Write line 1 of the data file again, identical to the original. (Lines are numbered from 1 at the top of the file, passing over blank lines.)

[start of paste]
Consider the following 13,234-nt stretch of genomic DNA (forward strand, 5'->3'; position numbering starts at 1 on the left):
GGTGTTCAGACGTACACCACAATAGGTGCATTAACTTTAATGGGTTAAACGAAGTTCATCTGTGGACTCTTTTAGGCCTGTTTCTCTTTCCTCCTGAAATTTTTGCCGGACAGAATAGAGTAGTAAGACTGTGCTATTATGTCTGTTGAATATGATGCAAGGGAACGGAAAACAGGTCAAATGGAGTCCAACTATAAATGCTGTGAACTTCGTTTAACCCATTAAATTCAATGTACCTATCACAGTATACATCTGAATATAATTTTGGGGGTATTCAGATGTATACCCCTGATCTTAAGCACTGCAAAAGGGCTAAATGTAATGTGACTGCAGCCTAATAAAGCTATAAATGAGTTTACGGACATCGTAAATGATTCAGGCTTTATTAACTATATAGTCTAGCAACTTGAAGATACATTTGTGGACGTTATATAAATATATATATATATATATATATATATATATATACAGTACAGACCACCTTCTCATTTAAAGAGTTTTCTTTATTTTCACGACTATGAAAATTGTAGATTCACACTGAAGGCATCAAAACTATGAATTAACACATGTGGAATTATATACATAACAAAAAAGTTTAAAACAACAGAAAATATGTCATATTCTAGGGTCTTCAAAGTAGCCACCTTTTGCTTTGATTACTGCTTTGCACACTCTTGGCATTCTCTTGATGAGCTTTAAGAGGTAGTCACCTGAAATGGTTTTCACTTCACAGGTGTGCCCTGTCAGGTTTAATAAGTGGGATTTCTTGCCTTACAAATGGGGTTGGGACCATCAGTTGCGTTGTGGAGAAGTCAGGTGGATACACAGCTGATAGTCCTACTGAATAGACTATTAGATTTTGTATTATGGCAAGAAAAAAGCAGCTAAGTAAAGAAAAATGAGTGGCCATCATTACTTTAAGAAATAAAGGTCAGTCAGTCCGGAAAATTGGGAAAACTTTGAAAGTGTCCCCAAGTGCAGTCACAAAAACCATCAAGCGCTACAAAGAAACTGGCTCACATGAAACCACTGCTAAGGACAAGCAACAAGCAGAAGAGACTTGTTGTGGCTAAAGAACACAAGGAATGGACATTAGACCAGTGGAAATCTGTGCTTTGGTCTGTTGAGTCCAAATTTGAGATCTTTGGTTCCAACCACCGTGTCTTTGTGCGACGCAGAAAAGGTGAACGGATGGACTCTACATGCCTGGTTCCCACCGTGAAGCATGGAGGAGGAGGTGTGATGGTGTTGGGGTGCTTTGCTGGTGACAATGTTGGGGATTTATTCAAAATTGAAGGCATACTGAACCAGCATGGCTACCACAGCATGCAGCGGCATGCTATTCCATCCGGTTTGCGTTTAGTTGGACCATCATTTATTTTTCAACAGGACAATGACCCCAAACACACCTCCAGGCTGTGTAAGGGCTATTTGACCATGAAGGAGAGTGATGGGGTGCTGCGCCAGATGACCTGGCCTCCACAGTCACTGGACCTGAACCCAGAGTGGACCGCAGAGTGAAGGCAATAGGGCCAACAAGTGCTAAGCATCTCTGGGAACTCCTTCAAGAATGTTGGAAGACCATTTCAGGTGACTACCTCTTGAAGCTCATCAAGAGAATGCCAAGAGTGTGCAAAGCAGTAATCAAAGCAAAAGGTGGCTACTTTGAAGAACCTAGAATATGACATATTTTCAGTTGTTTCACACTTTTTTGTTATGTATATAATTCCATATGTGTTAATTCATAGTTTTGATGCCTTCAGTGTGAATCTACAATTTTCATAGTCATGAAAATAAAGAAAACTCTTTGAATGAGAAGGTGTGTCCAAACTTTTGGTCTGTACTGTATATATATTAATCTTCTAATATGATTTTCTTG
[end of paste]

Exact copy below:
Consider the following 13,234-nt stretch of genomic DNA (forward strand, 5'->3'; position numbering starts at 1 on the left):